20 walkers and one dog assembled on a sunny May morning at The
George in Desborough, unaware that they were about to begin "Chris’s challenge”.
After a short briefing on the history of Desborough and its
delights, along with warnings of crossing busy roads and difficult terrain, we
all set off ready to rise to the challenges ahead. We walked along Station Road, past numerous
takeaways and the Heritage Centre where copies of the Desborough mirror and
Desborough necklace can be seen. (The originals are at the British Museum
although they were recently on show at Kettering Manor House.)
We then walked
over the railway bridge to enter the Plens, a former ironstone quarry. We
crossed through the Grange estate into a grassy, undulating field to Challenge
1. This was a stile with a narrow
footpath on rough ground followed by crossing the busy road near West Lodge.
Challenge 2 awaited in the form of a field of frisky
bullocks that scared several members of the group as they almost charged
towards us. (They seemed to be disturbed
by the dog as the bullocks had not been at all interested when Chris and
Gervais had practised the walk the previous week.)
Challenge 3 followed closely when we crossed the stile into
a rough field, which had a wooden plank to traverse as well as another small,
wooden bridge. With all 20 ramblers having succeeded in the challenges, the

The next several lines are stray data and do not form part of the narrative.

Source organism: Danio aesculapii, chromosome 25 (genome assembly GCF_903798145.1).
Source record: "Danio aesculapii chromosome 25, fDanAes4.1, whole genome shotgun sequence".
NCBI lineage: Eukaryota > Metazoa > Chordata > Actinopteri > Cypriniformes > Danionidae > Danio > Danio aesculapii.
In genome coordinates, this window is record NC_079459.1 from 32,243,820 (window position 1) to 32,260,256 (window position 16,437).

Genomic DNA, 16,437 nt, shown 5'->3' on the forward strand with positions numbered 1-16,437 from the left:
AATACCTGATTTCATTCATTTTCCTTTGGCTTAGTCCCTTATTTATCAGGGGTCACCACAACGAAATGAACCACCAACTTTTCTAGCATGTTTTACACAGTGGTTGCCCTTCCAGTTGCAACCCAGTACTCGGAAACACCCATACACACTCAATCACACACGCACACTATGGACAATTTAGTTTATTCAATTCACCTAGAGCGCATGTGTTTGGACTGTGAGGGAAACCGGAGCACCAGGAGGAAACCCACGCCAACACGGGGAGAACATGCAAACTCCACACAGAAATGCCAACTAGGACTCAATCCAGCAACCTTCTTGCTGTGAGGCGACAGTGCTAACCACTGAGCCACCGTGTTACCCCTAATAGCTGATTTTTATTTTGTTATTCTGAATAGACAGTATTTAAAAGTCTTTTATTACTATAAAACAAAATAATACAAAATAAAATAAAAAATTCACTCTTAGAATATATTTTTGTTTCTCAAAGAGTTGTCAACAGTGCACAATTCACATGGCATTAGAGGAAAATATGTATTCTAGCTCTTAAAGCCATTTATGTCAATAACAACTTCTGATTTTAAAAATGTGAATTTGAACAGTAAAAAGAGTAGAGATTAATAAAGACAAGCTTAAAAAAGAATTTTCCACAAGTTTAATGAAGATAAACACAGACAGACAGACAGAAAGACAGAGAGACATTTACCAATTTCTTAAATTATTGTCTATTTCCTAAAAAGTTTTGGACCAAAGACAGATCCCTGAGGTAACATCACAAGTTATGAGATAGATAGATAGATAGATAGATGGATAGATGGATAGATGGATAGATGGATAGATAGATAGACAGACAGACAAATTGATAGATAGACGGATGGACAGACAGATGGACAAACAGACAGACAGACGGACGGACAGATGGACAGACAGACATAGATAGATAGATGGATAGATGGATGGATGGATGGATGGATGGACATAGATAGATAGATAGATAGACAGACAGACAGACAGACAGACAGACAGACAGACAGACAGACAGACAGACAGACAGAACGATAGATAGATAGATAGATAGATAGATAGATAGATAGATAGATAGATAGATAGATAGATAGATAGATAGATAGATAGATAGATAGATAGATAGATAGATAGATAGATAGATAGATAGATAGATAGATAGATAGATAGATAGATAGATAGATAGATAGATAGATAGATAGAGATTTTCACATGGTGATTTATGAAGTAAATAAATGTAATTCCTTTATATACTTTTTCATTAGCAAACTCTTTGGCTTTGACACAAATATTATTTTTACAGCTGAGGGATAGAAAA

rest of the walk was relatively easy. We
walked up a tarmac road onto Desborough Airfield, where we felt a few drops of
rain which, thankfully, did not materialise. We walked around the concrete
paths then took our lives in our hands as we walked along the grass verge along
the Stoke Albany Road and crossed over it to a track down to Stoke Wood for our
The birds were singing
and the bluebells were in flower. The
sun shone as if to smile on the intrepid explorers.
After refuelling, we were off again, over several stiles and
fields to cross the Stoke Albany road again.
After another short footpath, we crossed the West Lodge road again into
a grassy field with shaggy ponies.
was then an easy walk around the Great Bear (estate of light industry), then
through the Grange estate and down the main road back to the George for a
well-earned lunch. Congratulations to
all the walkers for completing the course.
Special thanks are extended to Gervais for helping to bash
down foliage as well as cutting back brambles and trees in the practice walk;
to Julie S for being the back-marker and chief photographer; and to Gervais for
helping with the traffic crossings.
A big thank you to Chris S for organising and leading this walk which did not seem to lack challenges.
Additional thanks to her for providing this most enjoyable report.
Below are all the pictures received from Julie S, Vonnie Mc and Carna B in hopefully the right sequence.
At the cafe in the Italian Gardens
Not him again!
Italian Garden Fountains
What won the 2.30 at Kempton Park Jem?
Kensington Garden Allotments
With the Parakeets
Peter Pan Statue
Chairman with carers.
At the hotel.
Whilst we welcome well behaved
dogs on club walks, they must be kept on a short lead. Long leads or flexi leads will no longer be allowed.
21 members met on the platform of a very windy
Kettering station eagerly anticipating
the Annual London walk taking in the Royal Parks. Included in this number were three
first timers who are fairly new to the club. The train’s first stop was at Wellinborough
where we were joined by Ian and Carna B.
On arrival at St. Pancras we met up outside the Rolling
Luggage shop for a headcount, not the easiest thing to do with people drifting
off to the toilet etc.
Finally we set off for the underground where the value of